There is currently a trend in the ESG world of increasing regulation and investigations by regulatory bodies – these regulations and investigations will result in more widespread and detailed publicly available information on any failure by a company to comply with their ESG credentials.

One consequence of this information becoming more readily available, is that it may also provide fertile ground for litigation.

Who are the Potential Claimants?

There are two possible sets of claimants.

1. The first is shareholders, and particularly shareholders in listed companies. Shareholders may claim that they were misled into relying on ESG information that later turned out to be false, with a claim being brought under either s90 or s90A of the Financial Services and Markets Act 2000 (FSMA).

Section 90 applies in relation to information published in listing particulars or the prospectus, while section 90A applies to a wider scope of published information, such as annual reports and accounts and interim reports, including but not limited to directors’ reports, strategic reports and corporate governance statements.

Shareholders in private companies cannot bring claims under the FSMA, but they may instead seek to rely on section 2(1) of the Misrepresentation Act 1967 (1967 Act) (section 2(1)), negligent misstatement, the tort of deceit for fraudulent misrepresentation, or breach of directors’ duties under the 2006 Act.

2. The second set of claimants is those who have suffered a loss at the hands of a subsidiary – even outside the UK and where the subsidiary was not a UK registered company – where a parent company holds itself out as exercising a degree of supervision and control of its subsidiaries, but when it does not in fact do so. The failure to exercise an appropriate degree of supervision and control may constitute the abdication of a responsibility that it has publicly undertaken through its ESG disclosures, and thus leave it liable to claims.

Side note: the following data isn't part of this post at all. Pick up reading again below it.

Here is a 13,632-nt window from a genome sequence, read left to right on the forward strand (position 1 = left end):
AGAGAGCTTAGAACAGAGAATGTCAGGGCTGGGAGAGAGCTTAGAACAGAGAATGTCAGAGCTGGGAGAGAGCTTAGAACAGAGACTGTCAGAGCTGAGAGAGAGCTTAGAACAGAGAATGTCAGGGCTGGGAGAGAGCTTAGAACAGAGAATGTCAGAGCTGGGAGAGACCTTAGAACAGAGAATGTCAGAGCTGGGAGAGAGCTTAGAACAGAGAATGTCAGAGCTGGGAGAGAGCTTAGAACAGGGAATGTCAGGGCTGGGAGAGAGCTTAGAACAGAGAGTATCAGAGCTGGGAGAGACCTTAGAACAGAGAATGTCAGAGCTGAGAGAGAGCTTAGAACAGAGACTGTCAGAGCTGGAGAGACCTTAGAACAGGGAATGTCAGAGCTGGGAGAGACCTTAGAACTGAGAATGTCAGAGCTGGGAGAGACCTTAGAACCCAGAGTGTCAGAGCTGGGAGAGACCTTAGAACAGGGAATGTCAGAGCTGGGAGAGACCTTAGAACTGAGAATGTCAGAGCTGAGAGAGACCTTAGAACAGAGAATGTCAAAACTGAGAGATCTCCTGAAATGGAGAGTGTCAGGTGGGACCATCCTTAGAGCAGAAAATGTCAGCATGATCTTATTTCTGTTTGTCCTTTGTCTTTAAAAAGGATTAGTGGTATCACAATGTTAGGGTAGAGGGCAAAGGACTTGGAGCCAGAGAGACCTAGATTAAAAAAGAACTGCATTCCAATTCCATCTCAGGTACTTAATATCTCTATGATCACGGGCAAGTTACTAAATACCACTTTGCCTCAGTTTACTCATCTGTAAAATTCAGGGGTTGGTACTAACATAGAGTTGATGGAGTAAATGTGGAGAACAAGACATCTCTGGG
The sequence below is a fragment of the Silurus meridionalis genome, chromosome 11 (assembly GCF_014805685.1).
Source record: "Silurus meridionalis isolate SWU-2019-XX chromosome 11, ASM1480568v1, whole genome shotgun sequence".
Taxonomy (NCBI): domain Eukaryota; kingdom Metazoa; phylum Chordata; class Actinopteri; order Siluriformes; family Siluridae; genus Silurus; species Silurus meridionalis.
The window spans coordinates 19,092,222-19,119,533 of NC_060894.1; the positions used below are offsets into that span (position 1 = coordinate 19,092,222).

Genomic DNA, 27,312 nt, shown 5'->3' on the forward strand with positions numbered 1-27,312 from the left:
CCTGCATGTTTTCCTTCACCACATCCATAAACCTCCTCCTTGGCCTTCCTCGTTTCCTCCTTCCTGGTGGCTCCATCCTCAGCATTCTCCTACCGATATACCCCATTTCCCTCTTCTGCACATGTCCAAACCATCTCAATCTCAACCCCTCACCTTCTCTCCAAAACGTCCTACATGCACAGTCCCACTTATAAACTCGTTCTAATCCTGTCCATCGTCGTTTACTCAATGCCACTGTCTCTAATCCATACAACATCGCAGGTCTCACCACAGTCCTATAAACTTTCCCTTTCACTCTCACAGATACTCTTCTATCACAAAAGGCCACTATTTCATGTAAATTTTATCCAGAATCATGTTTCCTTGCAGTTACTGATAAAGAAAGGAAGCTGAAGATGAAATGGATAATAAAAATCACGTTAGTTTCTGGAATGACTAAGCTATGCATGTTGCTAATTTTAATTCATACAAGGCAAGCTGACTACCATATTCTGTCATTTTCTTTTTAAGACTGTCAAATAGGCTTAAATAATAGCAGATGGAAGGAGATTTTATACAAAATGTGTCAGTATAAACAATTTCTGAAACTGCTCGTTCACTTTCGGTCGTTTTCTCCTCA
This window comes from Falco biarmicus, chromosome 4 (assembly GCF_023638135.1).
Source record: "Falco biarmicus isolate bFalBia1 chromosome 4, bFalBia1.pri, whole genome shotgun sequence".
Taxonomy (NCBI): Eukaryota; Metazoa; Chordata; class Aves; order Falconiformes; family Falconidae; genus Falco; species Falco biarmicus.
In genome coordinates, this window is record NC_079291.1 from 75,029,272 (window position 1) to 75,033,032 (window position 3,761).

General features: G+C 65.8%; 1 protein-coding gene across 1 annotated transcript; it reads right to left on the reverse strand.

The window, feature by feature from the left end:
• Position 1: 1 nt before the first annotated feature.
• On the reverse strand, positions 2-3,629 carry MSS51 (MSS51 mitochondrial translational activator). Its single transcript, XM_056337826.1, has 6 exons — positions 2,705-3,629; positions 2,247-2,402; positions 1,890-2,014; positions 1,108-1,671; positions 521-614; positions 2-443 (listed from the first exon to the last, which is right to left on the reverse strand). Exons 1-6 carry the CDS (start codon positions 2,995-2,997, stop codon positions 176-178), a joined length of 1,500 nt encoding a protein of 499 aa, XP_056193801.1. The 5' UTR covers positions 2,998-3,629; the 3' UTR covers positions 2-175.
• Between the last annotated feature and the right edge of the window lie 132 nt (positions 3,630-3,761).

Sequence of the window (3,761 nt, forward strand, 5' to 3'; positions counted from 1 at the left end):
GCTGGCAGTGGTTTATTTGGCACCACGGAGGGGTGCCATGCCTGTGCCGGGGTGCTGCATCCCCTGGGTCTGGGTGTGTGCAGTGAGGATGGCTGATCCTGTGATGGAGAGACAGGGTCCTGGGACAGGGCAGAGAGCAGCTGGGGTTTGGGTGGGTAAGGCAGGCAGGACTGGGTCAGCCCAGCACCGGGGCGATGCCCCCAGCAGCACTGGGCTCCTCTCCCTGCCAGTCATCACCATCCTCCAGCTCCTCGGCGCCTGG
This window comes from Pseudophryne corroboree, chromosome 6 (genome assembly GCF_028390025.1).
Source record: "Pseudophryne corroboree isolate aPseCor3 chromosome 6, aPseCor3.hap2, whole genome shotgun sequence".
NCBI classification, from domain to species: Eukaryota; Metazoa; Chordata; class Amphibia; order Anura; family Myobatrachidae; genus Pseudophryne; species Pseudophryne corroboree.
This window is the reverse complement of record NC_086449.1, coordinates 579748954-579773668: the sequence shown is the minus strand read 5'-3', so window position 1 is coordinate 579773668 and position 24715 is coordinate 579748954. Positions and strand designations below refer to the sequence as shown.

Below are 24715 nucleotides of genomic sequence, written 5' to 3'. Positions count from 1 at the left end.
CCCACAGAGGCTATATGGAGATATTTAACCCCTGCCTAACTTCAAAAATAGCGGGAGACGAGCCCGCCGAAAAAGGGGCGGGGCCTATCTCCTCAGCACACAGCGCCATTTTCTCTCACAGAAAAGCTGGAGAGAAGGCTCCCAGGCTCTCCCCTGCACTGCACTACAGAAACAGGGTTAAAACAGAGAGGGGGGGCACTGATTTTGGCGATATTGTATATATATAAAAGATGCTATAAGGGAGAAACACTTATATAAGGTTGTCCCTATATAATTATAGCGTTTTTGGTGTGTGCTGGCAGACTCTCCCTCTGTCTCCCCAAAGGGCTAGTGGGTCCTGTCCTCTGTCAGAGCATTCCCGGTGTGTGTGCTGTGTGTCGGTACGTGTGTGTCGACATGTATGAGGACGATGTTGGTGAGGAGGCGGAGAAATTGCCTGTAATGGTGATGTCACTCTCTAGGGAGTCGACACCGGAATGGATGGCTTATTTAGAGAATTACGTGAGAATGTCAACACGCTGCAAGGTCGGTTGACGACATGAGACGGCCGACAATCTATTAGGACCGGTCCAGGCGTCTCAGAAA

This strikes at the heart of ESG reporting and the need to report honestly and accurately.

What are the steps to mitigate ESG litigation risks?

ESG reporting is currently fraught with problems, not least because there is no single set of standards that companies must comply with.

There are several ways in which a company can reduce potential exposure to shareholder class actions. For instance, it might include assumptions, qualifications and limitations in its ESG disclosures, avoid unrealistic statements (such as ‘zero tolerance’), and educate and train directors on their duties in scrutinising and approving ESG disclosures.

Companies may also wish to commission an annual ESG Audit to provide it with an objective view on its progress in matters relating to ESG, and which can be discussed with shareholders, as well as with other investors, the media, employees and indeed the public at large.


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